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Basic Courtesy, Part I

By Chuck Violand

May 8, 2017

Doing business doesn’t have to be complicated, but too often, we do overcomplicate it. Doing business doesn’t have to be a struggle either, but we often do, because in the transactional, hurry-up world of commerce we pass over the basic courtesies that make business much more enjoyable. Being courteous can be compared to putting grease on the wheels of business: things just run smoother when it’s spread liberally over surfaces that come into contact.

Being courteous doesn’t have anything to do with how smart we are, our net worth, or what generation we were born into. After all, some of these things we can’t control. But we can control our courtesy, and showing courtesy toward others can make doing business less of a struggle. These courtesies apply to people across the entire spectrum of business: owners, partners, employees, customers, prospects, vendors, and contractors.

While I have no data to support this claim, I’ve got to believe that people who are courteous are more likely to win customers, advance in their careers, and get along better in life than people who aren’t. To help achieve these things, here are a few easy steps all of us can take to be more courteous.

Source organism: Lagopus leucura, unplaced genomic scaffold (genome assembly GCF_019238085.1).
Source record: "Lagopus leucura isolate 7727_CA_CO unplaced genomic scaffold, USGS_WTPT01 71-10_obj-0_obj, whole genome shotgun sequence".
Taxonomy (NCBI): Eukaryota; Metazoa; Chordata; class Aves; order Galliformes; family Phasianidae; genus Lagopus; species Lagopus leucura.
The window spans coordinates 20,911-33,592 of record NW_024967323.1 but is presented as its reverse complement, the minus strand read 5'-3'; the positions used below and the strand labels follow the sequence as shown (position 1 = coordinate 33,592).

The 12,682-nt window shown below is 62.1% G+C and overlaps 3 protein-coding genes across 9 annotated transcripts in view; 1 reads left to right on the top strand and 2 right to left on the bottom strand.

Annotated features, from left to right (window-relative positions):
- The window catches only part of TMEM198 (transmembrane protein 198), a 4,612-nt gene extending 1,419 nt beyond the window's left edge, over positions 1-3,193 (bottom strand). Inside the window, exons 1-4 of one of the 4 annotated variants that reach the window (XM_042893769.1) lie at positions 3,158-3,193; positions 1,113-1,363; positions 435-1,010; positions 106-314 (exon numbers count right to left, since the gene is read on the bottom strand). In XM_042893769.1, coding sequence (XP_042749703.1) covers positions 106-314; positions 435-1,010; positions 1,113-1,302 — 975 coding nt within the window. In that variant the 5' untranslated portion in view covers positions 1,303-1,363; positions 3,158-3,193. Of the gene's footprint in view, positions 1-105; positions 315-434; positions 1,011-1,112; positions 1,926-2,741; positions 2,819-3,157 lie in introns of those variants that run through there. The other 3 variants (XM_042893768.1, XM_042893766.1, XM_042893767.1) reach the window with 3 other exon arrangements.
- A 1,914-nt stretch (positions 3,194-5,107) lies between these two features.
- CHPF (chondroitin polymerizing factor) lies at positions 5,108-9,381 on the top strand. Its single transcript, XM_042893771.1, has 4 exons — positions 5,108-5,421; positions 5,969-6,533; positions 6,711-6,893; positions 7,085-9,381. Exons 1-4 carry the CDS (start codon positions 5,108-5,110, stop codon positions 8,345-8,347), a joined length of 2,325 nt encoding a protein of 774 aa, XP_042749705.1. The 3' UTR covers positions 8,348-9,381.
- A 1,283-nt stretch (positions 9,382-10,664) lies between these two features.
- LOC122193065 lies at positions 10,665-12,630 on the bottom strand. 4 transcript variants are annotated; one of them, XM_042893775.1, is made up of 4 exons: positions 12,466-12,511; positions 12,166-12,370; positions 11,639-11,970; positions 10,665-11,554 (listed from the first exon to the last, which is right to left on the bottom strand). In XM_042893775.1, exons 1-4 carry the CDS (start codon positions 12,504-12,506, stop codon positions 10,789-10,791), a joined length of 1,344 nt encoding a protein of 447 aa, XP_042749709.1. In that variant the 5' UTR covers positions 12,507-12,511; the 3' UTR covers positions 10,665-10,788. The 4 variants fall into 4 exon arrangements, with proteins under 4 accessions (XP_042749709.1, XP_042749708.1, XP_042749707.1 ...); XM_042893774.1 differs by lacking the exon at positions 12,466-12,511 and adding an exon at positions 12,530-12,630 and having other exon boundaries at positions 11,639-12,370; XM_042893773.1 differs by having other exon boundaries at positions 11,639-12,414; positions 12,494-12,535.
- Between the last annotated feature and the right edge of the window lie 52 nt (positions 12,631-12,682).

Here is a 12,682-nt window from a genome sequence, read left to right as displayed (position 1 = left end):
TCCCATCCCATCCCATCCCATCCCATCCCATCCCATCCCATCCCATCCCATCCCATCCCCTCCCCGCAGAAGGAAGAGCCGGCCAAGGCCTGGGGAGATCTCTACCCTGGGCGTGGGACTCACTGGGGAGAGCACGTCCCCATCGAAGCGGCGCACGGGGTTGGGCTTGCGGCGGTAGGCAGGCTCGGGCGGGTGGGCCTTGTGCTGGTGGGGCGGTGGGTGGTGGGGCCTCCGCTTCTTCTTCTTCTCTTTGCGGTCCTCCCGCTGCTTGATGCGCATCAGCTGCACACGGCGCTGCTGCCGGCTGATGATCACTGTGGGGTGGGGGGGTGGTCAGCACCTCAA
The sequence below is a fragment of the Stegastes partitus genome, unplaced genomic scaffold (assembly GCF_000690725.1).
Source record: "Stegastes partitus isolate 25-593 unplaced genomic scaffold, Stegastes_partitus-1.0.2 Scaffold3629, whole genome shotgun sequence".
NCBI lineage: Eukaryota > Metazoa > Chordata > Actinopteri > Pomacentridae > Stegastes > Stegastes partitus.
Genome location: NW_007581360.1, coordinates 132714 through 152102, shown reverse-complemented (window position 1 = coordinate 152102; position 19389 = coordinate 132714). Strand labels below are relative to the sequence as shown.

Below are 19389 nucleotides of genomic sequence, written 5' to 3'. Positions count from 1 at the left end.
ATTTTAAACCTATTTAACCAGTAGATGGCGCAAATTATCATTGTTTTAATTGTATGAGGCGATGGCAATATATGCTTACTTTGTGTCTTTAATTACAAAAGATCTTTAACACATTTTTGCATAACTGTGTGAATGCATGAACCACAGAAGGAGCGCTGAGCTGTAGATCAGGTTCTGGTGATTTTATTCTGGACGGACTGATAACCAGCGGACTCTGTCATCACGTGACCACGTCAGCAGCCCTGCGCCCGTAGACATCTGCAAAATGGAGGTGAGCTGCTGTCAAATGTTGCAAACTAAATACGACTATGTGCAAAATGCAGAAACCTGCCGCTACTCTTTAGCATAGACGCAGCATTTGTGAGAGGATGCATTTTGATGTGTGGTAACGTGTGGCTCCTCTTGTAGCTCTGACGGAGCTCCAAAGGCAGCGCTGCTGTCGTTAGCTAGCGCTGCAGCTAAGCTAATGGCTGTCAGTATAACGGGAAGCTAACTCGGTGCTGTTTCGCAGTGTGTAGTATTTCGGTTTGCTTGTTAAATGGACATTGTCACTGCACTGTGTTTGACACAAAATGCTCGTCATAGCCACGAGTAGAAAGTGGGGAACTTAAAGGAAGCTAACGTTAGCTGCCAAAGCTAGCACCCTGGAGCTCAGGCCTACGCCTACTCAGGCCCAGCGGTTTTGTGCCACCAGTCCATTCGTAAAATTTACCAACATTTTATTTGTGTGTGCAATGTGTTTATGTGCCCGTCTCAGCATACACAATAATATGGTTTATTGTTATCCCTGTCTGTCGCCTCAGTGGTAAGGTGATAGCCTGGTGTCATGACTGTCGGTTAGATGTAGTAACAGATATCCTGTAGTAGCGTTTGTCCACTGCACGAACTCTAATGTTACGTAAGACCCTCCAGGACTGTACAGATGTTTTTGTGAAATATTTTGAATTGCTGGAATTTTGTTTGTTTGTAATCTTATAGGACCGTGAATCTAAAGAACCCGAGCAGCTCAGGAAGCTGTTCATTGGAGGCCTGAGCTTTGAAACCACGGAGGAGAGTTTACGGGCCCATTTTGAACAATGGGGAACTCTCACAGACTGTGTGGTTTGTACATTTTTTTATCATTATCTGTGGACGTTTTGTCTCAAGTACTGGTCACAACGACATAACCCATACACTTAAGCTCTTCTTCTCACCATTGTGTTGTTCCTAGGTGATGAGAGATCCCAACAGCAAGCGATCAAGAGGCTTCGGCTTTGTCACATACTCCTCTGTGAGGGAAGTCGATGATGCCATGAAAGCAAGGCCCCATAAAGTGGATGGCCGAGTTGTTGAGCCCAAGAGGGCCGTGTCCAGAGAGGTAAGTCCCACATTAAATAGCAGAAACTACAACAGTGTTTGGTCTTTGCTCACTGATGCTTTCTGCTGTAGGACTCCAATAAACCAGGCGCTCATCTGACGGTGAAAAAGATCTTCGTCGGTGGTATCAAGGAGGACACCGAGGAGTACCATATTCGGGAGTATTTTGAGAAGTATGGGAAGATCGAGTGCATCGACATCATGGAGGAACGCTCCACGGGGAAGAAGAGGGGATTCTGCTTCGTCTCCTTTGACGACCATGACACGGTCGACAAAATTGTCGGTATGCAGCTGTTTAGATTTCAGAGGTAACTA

Say “Please.” This one’s pretty basic, but sometimes the most basic things are also the most important. Saying “please” is one of them.
Too often, we lose this fundamental skill as we advance in our careers. Titles, prestige, and elevated incomes can deceive us into thinking we’ve risen above the need to say “please” anymore. That’s a mistake. We never outgrow the need.

Say “Thank you.” This is another of those basic courtesies we may think we outgrow as we acquire titles in our careers. But failing to thank others actually telegraphs how self-important we think we are and that’s never good for business.

Saying “thank you” to a peer is a sign of respect. It lets the person know we place value on the comment they made or the effort they put forth. Saying “thank you” to someone who reports to us sends a special message of appreciation and importance to them.
If you want to elevate the appreciation to new heights, send an email, or better yet, a written note.

Apologize. It doesn’t have to be fancy. Just a basic “I’m sorry,” or “my apologies,” is sufficient, as long as it’s sincere. You don’t even have to offer a reason for your apology. Sometimes that’s better, because explanations can sound like excuses.

Apologies are appropriate when you miss a deadline, or when you drop the ball, show up late, misunderstand, show impatience or anger, or when you just screw up.

It can be tough to be courteous when you’re overly busy, tired, successful, or when you own a title. But none of these justifies being discourteous; it just makes being courteous that much more appreciated.

Admittedly, these examples are basic. But being courteous is basic. In Part II, I’ll cover a few more-sophisticated forms of courtesy.